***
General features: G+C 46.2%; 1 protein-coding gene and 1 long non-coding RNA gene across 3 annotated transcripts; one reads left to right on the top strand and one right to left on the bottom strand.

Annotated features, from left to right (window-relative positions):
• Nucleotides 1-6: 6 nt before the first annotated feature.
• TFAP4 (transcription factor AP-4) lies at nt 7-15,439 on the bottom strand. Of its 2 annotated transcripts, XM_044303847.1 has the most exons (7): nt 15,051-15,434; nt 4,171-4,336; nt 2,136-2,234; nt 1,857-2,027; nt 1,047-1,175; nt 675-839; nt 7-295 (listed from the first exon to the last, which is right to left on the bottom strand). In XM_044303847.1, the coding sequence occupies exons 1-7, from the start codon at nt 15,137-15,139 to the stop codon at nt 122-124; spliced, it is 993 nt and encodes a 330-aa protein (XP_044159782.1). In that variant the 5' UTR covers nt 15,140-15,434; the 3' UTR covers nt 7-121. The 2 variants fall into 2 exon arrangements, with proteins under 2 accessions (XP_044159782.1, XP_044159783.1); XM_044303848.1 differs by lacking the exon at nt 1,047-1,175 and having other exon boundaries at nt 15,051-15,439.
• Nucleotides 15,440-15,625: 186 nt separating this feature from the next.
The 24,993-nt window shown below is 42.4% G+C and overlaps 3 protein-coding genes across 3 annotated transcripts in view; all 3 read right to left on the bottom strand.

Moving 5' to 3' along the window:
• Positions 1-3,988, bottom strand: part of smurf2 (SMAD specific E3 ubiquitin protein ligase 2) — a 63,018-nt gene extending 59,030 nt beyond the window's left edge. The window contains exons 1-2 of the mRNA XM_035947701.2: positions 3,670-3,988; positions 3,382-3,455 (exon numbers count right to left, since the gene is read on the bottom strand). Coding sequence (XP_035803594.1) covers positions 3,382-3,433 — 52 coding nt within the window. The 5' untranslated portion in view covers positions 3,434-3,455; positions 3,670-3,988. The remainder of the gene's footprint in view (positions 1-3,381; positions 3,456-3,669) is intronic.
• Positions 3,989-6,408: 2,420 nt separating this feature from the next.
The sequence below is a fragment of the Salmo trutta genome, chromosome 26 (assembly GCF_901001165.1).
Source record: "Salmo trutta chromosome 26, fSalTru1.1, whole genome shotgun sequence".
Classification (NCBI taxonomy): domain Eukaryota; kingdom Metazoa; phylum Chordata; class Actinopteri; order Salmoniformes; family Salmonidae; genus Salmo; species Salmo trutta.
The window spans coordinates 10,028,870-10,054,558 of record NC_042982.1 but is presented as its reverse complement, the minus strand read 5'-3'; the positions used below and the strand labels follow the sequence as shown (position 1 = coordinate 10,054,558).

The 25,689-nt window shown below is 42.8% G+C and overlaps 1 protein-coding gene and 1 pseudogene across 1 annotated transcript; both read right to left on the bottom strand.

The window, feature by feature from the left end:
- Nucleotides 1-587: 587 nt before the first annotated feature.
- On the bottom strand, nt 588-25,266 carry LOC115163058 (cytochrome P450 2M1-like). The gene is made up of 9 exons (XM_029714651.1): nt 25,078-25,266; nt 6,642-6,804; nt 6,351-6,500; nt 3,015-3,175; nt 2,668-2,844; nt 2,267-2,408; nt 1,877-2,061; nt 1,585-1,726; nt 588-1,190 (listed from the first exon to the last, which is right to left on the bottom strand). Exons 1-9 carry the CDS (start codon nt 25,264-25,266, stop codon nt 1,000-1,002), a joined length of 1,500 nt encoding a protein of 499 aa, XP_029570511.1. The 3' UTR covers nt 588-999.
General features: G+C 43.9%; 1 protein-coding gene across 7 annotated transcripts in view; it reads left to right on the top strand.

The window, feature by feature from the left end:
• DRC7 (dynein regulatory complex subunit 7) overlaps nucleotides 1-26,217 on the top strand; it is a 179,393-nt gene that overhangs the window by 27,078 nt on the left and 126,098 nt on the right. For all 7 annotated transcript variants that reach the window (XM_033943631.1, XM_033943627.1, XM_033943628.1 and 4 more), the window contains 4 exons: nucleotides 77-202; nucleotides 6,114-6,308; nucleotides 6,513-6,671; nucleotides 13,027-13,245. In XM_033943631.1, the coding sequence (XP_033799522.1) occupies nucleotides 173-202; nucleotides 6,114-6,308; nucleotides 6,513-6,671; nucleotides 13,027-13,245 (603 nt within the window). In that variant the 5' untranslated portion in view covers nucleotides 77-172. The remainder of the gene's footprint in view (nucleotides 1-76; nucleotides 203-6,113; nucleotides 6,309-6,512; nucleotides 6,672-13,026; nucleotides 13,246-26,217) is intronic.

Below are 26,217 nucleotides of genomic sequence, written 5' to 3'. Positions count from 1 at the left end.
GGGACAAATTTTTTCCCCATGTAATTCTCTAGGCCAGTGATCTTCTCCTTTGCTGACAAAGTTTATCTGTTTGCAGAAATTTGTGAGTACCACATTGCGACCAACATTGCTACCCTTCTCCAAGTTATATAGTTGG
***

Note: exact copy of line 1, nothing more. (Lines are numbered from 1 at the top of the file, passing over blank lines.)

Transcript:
General features: G+C 46.2%; 1 protein-coding gene and 1 long non-coding RNA gene across 3 annotated transcripts; one reads left to right on the top strand and one right to left on the bottom strand.